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Columns

  • District 17 House update

    By Rep. Frank Iler

    Guest Columnist

    Last week in the North Carolina House of Representatives, we filed many more bills, now up to about 200; we passed a key education bill; we had more visitors from back home and across the state; and I chaired two different transportation committees.

  • You decide: Is farming a high-tech industry?

    By Dr. Mike Walden

    Guest Columnist

    My paternal grandfather was a farmer in Ohio. He raised a variety of crops, but his “bread and butter” was hogs.

    In southwestern Ohio, hogs were big business a century ago. In fact, at one time, Cincinnati (where I was born) was known as “Porkopolis.” Farmers like my grandfather drove their hogs from outlying farms to the packing houses in the city.

  • A little kindness still goes a long way

    One of my favorite things about being a community newspaper editor is getting great response from readers about what we publish and the community we serve.

  • My view on the Hill during the Bowling Green Massacre

    It’s still vivid in my mind despite it being nearly six years later. Memories like that just sear in your mind, no matter how hard you try to forget.

    But as a former Western Kentucky University student who resided in Bowling Green, Ky., for nearly five years from fall 2009 to spring 2014, it’s time to for me to finally talk about what happened in May 2011 on the Hill.

  • District 17 House update

    By Rep. Frank Iler

    Guest Columnist

    Last week in the North Carolina House of Representatives more of our policy committees began meeting to handle bills, we passed several key bills and we filed up to 120 bills so far, some of which I sponsored.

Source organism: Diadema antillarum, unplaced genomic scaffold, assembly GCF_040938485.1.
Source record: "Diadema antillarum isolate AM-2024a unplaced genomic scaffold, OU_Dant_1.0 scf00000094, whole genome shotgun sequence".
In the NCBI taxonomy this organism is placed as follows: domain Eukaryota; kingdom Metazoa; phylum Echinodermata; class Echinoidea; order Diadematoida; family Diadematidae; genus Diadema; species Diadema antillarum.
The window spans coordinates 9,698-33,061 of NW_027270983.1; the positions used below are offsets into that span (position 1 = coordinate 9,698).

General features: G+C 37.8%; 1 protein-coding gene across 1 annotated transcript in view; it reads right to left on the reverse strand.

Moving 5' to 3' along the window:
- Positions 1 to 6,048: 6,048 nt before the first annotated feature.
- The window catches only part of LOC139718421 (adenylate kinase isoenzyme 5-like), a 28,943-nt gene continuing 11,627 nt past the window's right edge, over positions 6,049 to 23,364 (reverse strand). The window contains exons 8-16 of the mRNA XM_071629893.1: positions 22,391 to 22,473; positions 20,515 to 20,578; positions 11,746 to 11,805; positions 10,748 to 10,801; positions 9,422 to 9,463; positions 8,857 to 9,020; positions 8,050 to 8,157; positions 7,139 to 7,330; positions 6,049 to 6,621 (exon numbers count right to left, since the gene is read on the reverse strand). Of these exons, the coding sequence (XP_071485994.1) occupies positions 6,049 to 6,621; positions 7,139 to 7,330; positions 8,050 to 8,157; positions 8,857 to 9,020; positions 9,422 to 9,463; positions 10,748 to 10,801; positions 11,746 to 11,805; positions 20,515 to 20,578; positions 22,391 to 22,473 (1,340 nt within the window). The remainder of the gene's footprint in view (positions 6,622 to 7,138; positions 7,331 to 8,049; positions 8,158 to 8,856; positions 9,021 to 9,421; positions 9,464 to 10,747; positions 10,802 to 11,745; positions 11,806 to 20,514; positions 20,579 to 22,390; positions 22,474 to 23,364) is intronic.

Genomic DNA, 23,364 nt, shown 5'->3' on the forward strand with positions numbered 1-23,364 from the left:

• Whether in an ad or a letter, freedom of speech rules

    The news department and the advertising department are two separate departments at the Beacon, just as they are at any other newspaper, but that sure didn’t stop several people from contacting me about the “impeach Trump” ad we published in last week’s edition.

    Since they did, I’m happy to answer these questions I received about it:

  • Thanking God for the gift of Linus Torok

    My mom brought me back to my home in Darlington, S.C., from my parents’ house in the Triad where they’d taken me so I could lay my beloved cat Kobi to rest about two weeks after the Sept. 11 terrorist attacks.

    As soon as I unlocked the front door to my home and felt Kobi’s absence, I’d burst into tears.

    “Let’s get back in the car and you can tell me where the animal shelter is,” Mom said. “You need a kitty.”

  • Driving in Brunswick County is slowly driving me mad

    Dear lady driving the red SUV, you drive like a crazy person. You have me wondering if Brunswick County attracts crazy person drivers or if this place turns people crazy once they get behind the wheel.

    Because I think it might be getting to me, too.

    This happened recently: I was headed back to the Beacon one evening, driving along White Street toward the stop sign at Smith Avenue.

    As I have mentioned in the past, there is something about stop signs — really any type of intersection — in Brunswick County that makes people lose their minds.

  • Council should try to preserve natural beauty of Sunset Beach

    To the editor:

    In response to Sunset Beach Town Councilman Peter Larkin’s comments to “muzzle” the Environmental Resources Committee (ERC), the committee is working on the issue of dredging in the tidal marsh on the east end of the island and the canals on the mainland.

    It should be noted Larkin is one of three council members who were appointed by the council instead of being elected by Sunset Beach residents. That is two too many appointees. There should have been an election.

  • How can we get to 4 percent economic growth?

    By Dr. Mike Walden

    Guest Columnist

    One of the major goals of the new Trump Administration is to increase the rate of economic growth in the country. The objective is to move from the 2 percent annual growth rate of recent years to 4 percent.

    What exactly does this mean? Technically, the national economic growth rate is measured by the annual change in “real gross domestic product.” Translated from economic jargon, this is the growth in the country’s production of both goods and services.